I couldn't find a UK supplier sadly. It's available from the US Amazon store but they won't ship to the UK. I got mine through eBay - where it cost $149 with $22 P&P. There was an additional $40 to cover import duty, so the total cost was about £130. Having placed the order on Sunday, it arrived 9 days later, much earlier than anticipated.

[UPDATE: I've since found a UK supplier, SCAN, who have the StorEDGE 128GB in stock. They charge £95.50 including next day delivery]

It is quite a lot of money to splash out - if you or someone you know is going to the US it would be worth getting one out there. However, this is a great solution for extending a MacBook without extra wires or another box to put in your laptop bag. And bear in mind that the price difference between a 13" MBA with 128GB of storage and one with 256GB of storage is £180.

Finally, please note that this is a dedicated expansion card, designed for MacBooks and it won't fit in your camera. Do not confuse this with cheaper and lower capacity SD cards which are also available from PNY and many other manufacturers.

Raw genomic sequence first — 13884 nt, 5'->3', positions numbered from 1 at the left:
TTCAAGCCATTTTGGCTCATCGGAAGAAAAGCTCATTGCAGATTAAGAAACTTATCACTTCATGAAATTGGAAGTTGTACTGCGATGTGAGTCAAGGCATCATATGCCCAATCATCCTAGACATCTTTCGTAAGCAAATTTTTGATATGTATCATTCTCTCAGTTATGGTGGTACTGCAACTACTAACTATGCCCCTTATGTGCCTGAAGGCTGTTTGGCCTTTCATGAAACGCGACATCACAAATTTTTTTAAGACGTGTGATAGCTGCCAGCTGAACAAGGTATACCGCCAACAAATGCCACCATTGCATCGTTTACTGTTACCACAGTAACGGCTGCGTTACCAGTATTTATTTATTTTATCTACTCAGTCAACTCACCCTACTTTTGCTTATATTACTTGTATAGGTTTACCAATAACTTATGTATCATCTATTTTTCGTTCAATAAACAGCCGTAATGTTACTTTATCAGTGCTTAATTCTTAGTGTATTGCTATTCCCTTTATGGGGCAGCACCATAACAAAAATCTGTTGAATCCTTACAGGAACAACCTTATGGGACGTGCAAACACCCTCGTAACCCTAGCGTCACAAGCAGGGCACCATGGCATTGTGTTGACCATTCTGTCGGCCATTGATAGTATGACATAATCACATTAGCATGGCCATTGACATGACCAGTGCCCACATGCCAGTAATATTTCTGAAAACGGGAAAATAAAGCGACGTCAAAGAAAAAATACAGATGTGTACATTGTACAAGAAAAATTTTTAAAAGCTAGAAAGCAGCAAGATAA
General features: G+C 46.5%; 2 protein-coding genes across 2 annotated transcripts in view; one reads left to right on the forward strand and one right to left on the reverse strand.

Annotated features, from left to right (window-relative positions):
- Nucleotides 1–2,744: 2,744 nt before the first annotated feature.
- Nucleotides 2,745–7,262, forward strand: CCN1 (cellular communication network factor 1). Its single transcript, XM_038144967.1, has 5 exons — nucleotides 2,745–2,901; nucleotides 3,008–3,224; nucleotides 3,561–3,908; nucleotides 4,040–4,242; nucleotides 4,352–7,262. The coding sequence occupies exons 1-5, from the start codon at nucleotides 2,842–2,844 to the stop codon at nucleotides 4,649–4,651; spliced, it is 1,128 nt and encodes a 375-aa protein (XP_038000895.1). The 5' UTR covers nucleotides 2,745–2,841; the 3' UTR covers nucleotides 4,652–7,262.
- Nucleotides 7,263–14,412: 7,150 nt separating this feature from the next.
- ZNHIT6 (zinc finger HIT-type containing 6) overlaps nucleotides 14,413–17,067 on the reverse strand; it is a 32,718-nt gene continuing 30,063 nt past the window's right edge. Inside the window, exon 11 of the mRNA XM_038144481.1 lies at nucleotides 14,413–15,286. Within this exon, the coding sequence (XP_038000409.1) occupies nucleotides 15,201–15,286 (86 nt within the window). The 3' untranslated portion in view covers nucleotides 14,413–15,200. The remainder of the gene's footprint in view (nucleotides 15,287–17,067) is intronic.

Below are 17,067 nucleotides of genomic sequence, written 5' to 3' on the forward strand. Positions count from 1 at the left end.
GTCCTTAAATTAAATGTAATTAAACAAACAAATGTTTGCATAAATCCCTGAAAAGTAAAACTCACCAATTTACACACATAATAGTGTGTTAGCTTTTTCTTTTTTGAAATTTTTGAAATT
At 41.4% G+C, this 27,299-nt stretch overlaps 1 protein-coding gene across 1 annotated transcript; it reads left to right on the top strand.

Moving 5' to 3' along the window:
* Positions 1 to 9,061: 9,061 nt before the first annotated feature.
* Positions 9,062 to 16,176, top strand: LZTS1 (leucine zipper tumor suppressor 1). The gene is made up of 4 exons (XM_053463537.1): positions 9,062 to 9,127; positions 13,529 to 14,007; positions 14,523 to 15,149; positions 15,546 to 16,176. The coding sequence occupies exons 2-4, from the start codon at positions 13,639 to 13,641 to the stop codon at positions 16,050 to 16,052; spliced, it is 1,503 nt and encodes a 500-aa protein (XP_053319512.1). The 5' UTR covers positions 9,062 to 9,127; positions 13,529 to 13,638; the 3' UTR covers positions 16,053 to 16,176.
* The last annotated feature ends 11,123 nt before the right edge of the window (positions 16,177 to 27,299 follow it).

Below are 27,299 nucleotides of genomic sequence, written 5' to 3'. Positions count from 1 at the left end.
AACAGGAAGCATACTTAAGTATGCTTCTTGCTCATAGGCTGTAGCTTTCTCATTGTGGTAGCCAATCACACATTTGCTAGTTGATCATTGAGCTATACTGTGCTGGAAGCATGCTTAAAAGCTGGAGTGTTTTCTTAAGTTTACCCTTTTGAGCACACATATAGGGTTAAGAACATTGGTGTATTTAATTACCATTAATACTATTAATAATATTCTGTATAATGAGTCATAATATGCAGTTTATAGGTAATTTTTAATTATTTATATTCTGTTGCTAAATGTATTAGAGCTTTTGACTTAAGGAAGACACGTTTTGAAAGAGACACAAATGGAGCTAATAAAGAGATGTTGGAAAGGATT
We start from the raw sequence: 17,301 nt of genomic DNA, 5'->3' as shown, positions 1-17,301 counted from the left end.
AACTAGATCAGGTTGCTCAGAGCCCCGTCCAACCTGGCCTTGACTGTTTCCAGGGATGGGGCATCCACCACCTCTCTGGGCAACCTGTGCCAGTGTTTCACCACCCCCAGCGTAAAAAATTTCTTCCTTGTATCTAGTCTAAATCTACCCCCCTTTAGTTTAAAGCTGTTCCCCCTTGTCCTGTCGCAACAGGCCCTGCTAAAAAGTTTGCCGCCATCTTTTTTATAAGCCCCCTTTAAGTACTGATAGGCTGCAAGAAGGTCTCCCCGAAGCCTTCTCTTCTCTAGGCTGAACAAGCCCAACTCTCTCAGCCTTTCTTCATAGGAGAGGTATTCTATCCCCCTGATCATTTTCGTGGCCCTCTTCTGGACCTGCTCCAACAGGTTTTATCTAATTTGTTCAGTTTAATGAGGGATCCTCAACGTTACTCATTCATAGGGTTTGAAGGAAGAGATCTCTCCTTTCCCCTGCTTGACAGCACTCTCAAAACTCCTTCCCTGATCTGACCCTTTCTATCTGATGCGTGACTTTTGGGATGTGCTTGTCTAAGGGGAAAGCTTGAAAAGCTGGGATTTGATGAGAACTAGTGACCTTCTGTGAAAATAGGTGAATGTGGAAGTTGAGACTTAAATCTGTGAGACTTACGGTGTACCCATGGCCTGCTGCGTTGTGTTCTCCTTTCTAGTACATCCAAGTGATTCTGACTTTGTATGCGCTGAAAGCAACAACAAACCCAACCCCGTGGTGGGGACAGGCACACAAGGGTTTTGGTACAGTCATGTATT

Monday, 14 October 2013

Testing Times With Mavericks (OS X 10.9)

This is the first year that I've been officially part of the Apple Development Community, and as such the first time I've ever used a pre-release version of an Apple OS.

I loaded Mavericks onto my old MacBook Pro (mid 2007) when it was released as version 6, a couple of months ago. I was genuinely pleased that it loaded and ran on a relatively old machine. To be honest, I really don't use the MBP much these days, so it was a fairly safe bet, but because I don't use it that much, I wasn't really getting a good handle on of the Mavericks experience. But two things were for certain - the machine wasn't crashing and performance wasn't being stifled.
So I decided to repeat the exercise with my 2011 MacBook Air. By this time we were on version 8. Once again I had no problems with the installation or general performance. In fact, in many ways I couldn't really distinguish much difference over 10.8 Mountain Lion. With one major exception. Safari turned into a disaster zone and became virtually unusable. I'm not sure what caused the problems, and I wasn't going to hang around to find out. I restored Mountain Lion (luckily without any incident) and reconsidered the warnings about not using beta versions of an OS on a workhorse machine.